Lecture 2: History of Evolutionary Theory and Background Biology
Published 2 years ago
Published 2 years ago
- Hypothesis started in Arab and Greek areas, and then moved to England.
- Lyell is the father of geology. He didn't create the ideas, but rather summarized and revised them.
History of Evolutionary Theory
- A change in the genetic structure of a population from one generation to the next. The term is also frequently used to refer to the appearance of a new species.
History - Necessary Background Developments
- Experimental science and hypothesis testing.
- Uniformitarianism is the concept that processes that happen in the present (ex. flooding, volcanic eruptions, everyday snow melt, etc.) can be used to explain deposits from the past. Not catastrophism which states changes in the earth are due to sudden violent random events.
- Lyell observed that earth is millions of years old. At that time, everyone thought it was only some thousands of years old. This way there is an explanation for the time needed for development of new species (a group of organisms that reproduce with each other to produce viable offspring), fossilization, geologic processes etc.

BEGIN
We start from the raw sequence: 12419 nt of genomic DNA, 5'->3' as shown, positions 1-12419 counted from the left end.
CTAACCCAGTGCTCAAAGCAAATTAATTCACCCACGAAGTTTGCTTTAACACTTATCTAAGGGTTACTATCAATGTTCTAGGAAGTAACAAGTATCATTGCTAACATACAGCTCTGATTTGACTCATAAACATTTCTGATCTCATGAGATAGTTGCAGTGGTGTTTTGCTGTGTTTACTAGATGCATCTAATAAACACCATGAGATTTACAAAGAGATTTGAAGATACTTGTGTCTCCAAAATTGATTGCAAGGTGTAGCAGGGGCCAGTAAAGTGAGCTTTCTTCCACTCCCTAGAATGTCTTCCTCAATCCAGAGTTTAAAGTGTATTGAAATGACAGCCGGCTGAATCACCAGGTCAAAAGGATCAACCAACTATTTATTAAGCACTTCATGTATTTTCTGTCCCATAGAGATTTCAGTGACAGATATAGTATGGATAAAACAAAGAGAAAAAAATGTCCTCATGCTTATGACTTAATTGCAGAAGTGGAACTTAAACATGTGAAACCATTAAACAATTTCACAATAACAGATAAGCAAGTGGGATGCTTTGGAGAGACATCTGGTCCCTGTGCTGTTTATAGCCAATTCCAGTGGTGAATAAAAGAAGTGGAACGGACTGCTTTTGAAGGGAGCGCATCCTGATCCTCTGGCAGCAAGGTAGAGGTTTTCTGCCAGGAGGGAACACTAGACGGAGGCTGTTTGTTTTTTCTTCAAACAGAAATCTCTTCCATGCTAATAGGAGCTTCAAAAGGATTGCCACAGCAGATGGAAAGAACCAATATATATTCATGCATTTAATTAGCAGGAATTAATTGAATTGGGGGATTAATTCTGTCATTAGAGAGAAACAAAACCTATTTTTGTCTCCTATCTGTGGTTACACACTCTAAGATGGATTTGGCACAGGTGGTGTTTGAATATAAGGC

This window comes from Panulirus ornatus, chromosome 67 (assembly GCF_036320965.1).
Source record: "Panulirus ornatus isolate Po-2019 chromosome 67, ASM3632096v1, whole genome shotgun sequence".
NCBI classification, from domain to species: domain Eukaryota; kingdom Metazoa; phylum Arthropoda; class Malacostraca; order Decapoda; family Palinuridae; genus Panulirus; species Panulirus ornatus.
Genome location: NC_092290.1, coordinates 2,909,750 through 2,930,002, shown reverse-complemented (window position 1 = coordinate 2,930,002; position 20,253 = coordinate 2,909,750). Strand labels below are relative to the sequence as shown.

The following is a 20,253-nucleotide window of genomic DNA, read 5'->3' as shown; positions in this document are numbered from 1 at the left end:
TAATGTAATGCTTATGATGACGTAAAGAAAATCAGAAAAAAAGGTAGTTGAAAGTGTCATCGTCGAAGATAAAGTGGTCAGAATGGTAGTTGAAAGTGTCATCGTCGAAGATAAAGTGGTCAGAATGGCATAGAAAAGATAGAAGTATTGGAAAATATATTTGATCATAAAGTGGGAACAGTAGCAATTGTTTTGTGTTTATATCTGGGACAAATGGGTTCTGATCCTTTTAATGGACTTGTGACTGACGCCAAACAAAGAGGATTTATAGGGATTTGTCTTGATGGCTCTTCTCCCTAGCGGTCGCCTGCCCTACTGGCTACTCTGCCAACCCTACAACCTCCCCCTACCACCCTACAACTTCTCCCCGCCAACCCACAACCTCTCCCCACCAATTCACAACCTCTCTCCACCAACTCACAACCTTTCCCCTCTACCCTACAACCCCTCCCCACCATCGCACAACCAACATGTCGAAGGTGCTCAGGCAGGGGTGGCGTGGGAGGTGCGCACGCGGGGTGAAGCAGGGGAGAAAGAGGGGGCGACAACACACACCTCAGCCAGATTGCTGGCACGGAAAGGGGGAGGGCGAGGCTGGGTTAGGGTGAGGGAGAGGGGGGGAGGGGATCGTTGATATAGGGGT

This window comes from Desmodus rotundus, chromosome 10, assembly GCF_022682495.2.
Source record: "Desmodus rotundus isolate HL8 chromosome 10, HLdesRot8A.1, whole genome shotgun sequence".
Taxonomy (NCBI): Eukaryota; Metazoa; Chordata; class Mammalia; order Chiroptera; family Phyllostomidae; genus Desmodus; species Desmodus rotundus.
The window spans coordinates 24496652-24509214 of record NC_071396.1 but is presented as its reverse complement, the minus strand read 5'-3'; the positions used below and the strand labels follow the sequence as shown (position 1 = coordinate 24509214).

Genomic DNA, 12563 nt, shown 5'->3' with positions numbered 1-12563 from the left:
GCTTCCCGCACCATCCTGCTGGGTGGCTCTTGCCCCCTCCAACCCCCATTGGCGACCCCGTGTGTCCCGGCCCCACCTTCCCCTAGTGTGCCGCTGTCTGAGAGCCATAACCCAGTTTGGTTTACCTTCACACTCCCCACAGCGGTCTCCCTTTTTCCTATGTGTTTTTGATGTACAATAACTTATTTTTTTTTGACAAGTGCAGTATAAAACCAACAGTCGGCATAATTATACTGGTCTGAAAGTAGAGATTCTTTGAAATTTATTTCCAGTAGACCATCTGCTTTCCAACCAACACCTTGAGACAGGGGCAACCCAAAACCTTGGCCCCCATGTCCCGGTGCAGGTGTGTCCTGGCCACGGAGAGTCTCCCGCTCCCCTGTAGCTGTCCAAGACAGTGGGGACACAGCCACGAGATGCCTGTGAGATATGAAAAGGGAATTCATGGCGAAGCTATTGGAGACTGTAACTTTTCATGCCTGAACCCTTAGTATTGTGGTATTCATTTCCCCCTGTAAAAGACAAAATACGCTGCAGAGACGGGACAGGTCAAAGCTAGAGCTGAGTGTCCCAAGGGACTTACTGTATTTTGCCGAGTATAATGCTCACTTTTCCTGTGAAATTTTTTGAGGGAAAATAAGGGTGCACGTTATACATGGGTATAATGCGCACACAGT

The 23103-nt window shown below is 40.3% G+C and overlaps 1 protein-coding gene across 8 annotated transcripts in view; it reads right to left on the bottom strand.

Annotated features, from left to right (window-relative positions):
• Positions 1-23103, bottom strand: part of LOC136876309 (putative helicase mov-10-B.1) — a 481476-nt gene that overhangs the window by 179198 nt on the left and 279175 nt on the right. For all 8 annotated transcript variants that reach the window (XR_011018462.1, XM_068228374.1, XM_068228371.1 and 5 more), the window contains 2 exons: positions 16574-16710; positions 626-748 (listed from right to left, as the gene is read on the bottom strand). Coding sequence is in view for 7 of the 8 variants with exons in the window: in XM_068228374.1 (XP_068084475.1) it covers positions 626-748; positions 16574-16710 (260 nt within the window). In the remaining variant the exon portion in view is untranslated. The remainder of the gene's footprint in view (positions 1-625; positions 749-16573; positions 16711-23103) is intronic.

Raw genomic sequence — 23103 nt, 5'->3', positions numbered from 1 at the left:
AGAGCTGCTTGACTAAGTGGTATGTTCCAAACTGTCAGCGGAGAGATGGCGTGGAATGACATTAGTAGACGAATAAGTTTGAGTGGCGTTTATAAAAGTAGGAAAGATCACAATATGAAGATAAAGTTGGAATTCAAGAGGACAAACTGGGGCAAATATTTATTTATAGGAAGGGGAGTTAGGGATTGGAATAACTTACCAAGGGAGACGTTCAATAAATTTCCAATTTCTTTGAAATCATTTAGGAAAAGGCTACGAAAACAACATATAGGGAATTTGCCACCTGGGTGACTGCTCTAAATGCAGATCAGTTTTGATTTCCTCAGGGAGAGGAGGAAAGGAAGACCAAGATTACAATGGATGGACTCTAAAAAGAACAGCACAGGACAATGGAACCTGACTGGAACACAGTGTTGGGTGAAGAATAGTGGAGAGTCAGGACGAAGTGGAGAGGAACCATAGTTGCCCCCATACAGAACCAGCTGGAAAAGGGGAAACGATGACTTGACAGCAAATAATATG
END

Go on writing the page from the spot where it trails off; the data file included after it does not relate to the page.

- Linnaeus created the first taxonomy classification system where humans were included with groups of animals. This was a very radical idea at that time, because humans were known as superior and were always acknowledged as separate. 'Homo sapiens'.
- Recognized the change within species over time (as opposed to fixity of species, stating that all species came onto the earth as they appear now, which is the argument by creative design).
- Lamarck attempted to explain evolutionary processes, stressing the effects of environmental change.
Darwin-Wallace - Evolution by Natural Selection
- Lamarck coined the term biology, which is the study of living organisms with evolutionary change as the central concept.
- Lamarck said inheritance of acquired characteristics requires variation to arise when it is needed. He thought an organism could acquire characteristics in its lifetime.